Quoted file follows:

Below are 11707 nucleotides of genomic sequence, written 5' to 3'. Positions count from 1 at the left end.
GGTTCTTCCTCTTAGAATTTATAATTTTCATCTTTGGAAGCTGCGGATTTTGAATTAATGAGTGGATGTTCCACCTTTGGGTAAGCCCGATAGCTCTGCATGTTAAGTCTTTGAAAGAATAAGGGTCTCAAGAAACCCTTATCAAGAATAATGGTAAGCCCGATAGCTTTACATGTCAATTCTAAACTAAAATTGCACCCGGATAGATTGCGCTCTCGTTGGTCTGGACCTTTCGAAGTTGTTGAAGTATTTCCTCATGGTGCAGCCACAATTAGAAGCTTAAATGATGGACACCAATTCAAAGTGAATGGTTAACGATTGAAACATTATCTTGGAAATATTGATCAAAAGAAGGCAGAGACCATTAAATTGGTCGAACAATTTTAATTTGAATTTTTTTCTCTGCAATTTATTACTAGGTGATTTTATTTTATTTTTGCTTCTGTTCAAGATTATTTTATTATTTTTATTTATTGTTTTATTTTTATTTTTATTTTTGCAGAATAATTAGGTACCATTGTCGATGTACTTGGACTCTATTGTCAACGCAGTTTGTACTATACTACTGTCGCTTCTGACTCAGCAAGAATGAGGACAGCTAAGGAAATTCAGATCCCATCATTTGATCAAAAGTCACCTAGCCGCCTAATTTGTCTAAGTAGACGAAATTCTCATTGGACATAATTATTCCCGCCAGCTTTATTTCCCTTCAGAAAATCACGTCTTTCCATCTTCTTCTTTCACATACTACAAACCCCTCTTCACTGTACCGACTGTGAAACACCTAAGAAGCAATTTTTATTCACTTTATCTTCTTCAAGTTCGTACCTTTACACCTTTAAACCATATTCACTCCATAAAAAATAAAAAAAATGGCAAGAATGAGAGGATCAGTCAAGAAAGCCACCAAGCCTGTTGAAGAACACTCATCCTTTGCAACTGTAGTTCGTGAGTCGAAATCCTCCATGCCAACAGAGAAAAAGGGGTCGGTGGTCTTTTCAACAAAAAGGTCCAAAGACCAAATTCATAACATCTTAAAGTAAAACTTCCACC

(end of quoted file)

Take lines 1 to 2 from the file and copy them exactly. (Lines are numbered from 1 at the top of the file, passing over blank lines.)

Below are 11707 nucleotides of genomic sequence, written 5' to 3'. Positions count from 1 at the left end.
GGTTCTTCCTCTTAGAATTTATAATTTTCATCTTTGGAAGCTGCGGATTTTGAATTAATGAGTGGATGTTCCACCTTTGGGTAAGCCCGATAGCTCTGCATGTTAAGTCTTTGAAAGAATAAGGGTCTCAAGAAACCCTTATCAAGAATAATGGTAAGCCCGATAGCTTTACATGTCAATTCTAAACTAAAATTGCACCCGGATAGATTGCGCTCTCGTTGGTCTGGACCTTTCGAAGTTGTTGAAGTATTTCCTCATGGTGCAGCCACAATTAGAAGCTTAAATGATGGACACCAATTCAAAGTGAATGGTTAACGATTGAAACATTATCTTGGAAATATTGATCAAAAGAAGGCAGAGACCATTAAATTGGTCGAACAATTTTAATTTGAATTTTTTTCTCTGCAATTTATTACTAGGTGATTTTATTTTATTTTTGCTTCTGTTCAAGATTATTTTATTATTTTTATTTATTGTTTTATTTTTATTTTTATTTTTGCAGAATAATTAGGTACCATTGTCGATGTACTTGGACTCTATTGTCAACGCAGTTTGTACTATACTACTGTCGCTTCTGACTCAGCAAGAATGAGGACAGCTAAGGAAATTCAGATCCCATCATTTGATCAAAAGTCACCTAGCCGCCTAATTTGTCTAAGTAGACGAAATTCTCATTGGACATAATTATTCCCGCCAGCTTTATTTCCCTTCAGAAAATCACGTCTTTCCATCTTCTTCTTTCACATACTACAAACCCCTCTTCACTGTACCGACTGTGAAACACCTAAGAAGCAATTTTTATTCACTTTATCTTCTTCAAGTTCGTACCTTTACACCTTTAAACCATATTCACTCCATAAAAAATAAAAAAAATGGCAAGAATGAGAGGATCAGTCAAGAAAGCCACCAAGCCTGTTGAAGAACACTCATCCTTTGCAACTGTAGTTCGTGAGTCGAAATCCTCCATGCCAACAGAGAAAAAGGGGTCGGTGGTCTTTTCAACAAAAAGGTCCAAAGACCAAATTCATAACATCTTAAAGTAAAACTTCCACC